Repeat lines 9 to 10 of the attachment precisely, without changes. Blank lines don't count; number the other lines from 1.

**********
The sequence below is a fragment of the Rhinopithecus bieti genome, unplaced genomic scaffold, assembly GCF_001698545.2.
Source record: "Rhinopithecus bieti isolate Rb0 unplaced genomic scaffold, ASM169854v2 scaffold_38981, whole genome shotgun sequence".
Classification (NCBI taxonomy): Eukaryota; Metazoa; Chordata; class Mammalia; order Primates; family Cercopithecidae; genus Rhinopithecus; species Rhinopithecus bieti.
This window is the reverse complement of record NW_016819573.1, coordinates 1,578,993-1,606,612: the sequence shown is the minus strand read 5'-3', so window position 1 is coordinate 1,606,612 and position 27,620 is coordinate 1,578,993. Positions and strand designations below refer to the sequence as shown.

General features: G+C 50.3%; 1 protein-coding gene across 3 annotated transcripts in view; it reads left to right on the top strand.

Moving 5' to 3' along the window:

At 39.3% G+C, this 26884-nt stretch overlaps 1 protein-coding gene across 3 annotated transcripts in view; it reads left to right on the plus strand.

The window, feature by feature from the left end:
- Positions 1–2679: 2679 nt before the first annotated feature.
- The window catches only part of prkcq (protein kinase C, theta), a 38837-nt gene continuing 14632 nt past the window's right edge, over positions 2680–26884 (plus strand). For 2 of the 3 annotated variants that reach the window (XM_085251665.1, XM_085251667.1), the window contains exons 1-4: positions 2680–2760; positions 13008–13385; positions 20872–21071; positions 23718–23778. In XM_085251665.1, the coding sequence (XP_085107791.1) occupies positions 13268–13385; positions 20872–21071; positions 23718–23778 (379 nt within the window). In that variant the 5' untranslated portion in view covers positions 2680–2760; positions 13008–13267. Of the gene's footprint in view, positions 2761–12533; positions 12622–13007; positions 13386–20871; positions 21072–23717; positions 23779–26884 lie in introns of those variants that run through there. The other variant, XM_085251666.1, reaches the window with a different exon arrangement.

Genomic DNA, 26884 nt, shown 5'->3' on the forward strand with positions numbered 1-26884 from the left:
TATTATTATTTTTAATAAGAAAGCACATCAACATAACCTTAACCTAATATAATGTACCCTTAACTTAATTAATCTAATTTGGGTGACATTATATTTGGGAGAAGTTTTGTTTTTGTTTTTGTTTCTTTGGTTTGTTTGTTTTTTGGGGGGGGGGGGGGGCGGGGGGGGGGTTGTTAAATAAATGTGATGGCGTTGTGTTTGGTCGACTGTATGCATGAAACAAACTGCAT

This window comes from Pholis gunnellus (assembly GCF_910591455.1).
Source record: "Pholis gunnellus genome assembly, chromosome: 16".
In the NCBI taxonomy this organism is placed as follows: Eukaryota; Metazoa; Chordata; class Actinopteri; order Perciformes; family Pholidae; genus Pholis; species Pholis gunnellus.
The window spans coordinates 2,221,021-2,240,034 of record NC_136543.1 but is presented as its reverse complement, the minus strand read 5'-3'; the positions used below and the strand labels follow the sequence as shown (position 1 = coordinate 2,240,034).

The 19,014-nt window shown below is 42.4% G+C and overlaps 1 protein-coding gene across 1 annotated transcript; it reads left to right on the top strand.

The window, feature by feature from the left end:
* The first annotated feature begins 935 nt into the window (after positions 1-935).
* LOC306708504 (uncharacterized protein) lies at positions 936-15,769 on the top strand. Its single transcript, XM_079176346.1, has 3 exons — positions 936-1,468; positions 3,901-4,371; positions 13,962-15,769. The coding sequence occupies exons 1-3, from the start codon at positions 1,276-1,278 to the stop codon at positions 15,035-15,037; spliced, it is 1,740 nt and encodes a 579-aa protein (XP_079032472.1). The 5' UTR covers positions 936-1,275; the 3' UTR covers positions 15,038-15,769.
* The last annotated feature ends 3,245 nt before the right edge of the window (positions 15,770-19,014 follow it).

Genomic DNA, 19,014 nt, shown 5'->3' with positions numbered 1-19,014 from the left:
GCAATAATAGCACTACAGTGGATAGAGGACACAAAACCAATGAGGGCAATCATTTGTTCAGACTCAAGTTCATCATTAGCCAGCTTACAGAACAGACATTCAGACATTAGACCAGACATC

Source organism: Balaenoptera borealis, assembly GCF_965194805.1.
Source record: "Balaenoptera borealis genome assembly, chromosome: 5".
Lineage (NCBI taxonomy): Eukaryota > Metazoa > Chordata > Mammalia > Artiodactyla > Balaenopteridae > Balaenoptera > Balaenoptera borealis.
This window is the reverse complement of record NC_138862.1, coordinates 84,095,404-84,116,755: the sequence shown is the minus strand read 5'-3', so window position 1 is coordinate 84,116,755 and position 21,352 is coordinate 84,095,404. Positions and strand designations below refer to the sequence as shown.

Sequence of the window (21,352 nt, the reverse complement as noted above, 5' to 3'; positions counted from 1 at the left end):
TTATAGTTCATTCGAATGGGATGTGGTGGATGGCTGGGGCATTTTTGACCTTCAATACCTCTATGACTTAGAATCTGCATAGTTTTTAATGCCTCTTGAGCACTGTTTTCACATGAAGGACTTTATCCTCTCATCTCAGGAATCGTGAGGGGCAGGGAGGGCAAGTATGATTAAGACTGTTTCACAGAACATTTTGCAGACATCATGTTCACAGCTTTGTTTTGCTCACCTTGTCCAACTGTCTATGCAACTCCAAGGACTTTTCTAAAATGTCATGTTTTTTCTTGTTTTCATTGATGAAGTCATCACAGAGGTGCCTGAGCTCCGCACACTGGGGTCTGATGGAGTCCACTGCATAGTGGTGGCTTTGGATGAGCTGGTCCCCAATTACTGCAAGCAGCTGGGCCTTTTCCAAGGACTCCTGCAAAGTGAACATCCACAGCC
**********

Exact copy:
- Positions 1–2679: 2679 nt before the first annotated feature.
- The window catches only part of prkcq (protein kinase C, theta), a 38837-nt gene continuing 14632 nt past the window's right edge, over positions 2680–26884 (plus strand). For 2 of the 3 annotated variants that reach the window (XM_085251665.1, XM_085251667.1), the window contains exons 1-4: positions 2680–2760; positions 13008–13385; positions 20872–21071; positions 23718–23778. In XM_085251665.1, the coding sequence (XP_085107791.1) occupies positions 13268–13385; positions 20872–21071; positions 23718–23778 (379 nt within the window). In that variant the 5' untranslated portion in view covers positions 2680–2760; positions 13008–13267. Of the gene's footprint in view, positions 2761–12533; positions 12622–13007; positions 13386–20871; positions 21072–23717; positions 23779–26884 lie in introns of those variants that run through there. The other variant, XM_085251666.1, reaches the window with a different exon arrangement.